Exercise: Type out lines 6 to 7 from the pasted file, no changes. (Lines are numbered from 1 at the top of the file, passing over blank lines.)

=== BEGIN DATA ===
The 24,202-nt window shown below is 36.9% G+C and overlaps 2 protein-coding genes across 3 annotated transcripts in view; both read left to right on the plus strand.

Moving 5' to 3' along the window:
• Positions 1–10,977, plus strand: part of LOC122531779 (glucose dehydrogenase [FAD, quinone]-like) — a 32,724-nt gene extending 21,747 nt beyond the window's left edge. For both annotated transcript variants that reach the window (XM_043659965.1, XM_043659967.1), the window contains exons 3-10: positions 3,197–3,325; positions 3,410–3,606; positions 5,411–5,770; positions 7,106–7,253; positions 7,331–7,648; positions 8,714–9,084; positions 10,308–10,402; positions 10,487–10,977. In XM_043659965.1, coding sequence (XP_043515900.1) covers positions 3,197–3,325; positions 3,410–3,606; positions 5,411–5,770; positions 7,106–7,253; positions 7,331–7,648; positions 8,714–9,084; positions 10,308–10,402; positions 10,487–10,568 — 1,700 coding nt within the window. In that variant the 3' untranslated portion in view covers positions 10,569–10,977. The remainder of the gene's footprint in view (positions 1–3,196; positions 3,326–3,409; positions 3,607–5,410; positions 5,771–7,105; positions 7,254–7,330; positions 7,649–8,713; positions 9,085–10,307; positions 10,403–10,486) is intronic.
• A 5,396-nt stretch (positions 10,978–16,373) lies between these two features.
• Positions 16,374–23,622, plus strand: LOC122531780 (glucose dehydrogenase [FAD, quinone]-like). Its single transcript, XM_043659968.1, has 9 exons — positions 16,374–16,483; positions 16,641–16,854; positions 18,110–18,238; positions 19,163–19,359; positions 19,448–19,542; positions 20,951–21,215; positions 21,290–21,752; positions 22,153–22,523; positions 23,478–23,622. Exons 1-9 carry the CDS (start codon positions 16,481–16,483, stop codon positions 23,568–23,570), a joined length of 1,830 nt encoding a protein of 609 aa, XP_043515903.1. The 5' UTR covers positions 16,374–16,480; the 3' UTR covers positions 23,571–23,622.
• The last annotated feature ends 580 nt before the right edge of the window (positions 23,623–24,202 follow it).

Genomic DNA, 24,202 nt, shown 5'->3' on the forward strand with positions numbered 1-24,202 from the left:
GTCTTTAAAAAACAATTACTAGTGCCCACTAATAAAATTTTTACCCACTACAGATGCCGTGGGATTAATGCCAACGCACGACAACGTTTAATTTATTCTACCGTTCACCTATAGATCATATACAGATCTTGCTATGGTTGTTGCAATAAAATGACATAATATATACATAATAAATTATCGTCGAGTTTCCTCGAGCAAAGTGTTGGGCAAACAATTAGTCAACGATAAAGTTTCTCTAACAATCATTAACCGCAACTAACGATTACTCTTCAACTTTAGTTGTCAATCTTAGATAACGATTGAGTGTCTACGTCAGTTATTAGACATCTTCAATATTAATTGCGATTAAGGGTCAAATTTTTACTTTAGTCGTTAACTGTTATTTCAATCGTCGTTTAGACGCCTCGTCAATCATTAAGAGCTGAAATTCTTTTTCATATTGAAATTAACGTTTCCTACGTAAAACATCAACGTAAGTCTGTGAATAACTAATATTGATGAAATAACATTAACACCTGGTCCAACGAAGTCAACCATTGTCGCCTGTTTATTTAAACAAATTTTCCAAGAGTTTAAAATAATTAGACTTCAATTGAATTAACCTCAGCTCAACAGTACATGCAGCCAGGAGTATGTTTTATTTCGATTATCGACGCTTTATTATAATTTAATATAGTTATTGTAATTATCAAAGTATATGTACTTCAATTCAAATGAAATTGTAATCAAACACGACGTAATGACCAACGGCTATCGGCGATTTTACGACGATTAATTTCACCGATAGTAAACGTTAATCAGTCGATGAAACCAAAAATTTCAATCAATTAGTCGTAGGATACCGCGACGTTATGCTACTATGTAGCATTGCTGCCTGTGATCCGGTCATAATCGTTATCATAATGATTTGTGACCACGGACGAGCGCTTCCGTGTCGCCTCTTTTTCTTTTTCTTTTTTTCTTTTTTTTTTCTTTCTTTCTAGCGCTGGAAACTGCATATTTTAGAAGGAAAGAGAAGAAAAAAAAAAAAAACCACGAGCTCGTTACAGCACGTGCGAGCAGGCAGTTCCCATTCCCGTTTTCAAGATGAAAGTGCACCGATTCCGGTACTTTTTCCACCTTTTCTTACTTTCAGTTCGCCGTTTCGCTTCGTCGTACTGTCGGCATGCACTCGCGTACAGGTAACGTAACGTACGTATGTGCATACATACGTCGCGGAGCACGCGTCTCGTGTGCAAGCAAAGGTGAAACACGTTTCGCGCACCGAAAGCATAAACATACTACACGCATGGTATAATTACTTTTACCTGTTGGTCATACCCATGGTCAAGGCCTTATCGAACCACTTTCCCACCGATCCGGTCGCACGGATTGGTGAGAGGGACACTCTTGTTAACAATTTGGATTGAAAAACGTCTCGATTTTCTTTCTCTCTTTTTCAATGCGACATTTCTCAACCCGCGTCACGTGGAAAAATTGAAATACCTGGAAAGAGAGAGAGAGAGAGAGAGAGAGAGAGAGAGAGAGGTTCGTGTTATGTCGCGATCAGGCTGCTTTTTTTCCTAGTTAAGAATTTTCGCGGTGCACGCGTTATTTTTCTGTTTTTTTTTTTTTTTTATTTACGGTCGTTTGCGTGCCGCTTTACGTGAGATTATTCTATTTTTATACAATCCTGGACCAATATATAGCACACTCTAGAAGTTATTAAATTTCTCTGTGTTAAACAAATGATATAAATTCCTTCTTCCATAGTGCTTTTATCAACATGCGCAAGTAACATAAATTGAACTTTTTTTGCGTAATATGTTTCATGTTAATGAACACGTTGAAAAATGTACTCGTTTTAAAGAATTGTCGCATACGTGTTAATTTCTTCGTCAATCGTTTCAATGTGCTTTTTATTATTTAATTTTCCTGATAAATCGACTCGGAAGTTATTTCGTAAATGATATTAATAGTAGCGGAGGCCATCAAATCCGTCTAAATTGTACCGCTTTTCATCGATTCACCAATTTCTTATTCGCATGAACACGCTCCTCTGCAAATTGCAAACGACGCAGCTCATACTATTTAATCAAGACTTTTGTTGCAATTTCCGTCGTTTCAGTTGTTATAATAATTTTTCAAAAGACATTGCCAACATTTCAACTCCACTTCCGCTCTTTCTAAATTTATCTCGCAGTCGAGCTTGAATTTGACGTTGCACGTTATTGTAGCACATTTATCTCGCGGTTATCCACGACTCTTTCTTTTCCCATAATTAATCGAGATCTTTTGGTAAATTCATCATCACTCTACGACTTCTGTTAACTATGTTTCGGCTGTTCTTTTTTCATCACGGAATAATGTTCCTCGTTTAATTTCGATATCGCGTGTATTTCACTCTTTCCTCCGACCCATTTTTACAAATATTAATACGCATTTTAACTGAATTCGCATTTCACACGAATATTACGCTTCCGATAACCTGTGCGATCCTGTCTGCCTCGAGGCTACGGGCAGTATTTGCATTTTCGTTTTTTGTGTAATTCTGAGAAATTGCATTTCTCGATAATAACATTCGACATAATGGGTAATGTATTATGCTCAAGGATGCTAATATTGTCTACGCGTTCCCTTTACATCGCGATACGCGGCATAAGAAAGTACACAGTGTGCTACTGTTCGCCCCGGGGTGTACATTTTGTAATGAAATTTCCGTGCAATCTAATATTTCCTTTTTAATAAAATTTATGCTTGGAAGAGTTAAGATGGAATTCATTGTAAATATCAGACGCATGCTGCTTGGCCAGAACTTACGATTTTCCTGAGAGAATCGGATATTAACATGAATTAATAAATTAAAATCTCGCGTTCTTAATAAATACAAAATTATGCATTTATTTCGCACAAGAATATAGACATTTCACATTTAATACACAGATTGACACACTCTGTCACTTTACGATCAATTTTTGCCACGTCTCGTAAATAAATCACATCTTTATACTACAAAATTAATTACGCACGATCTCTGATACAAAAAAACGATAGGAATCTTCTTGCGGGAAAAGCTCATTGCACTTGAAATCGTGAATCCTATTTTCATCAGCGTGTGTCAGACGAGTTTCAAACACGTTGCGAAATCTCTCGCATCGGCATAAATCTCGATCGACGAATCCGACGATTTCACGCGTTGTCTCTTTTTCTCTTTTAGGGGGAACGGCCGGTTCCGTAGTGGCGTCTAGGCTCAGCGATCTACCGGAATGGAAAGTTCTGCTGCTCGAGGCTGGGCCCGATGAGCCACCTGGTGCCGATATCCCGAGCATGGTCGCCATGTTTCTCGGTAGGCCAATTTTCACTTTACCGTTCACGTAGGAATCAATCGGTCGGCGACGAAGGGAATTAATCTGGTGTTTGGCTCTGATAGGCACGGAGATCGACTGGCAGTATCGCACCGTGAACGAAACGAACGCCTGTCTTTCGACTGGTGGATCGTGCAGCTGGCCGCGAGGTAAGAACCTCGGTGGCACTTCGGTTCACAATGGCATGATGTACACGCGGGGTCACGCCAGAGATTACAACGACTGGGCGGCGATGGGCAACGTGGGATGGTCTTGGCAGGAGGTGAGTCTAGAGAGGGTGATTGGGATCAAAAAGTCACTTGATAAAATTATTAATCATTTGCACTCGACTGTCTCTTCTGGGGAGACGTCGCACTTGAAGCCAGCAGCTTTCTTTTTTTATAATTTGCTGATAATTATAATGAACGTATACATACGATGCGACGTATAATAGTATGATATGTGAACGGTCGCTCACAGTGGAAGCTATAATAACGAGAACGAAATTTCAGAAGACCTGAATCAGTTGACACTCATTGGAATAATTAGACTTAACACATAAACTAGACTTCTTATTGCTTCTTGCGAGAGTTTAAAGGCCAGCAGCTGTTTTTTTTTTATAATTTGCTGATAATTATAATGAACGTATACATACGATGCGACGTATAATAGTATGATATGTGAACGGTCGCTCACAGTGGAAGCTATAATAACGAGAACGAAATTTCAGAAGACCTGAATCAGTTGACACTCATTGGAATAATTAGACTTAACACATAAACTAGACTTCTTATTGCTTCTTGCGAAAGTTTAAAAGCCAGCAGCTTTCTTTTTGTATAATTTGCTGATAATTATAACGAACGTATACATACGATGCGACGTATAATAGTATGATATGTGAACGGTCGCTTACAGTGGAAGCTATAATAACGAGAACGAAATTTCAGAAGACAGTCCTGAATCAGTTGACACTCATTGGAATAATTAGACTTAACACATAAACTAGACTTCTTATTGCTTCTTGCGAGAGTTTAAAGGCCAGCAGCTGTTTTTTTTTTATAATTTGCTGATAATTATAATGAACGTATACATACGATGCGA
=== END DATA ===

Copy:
• The last annotated feature ends 580 nt before the right edge of the window (positions 23,623–24,202 follow it).

Genomic DNA, 24,202 nt, shown 5'->3' on the forward strand with positions numbered 1-24,202 from the left: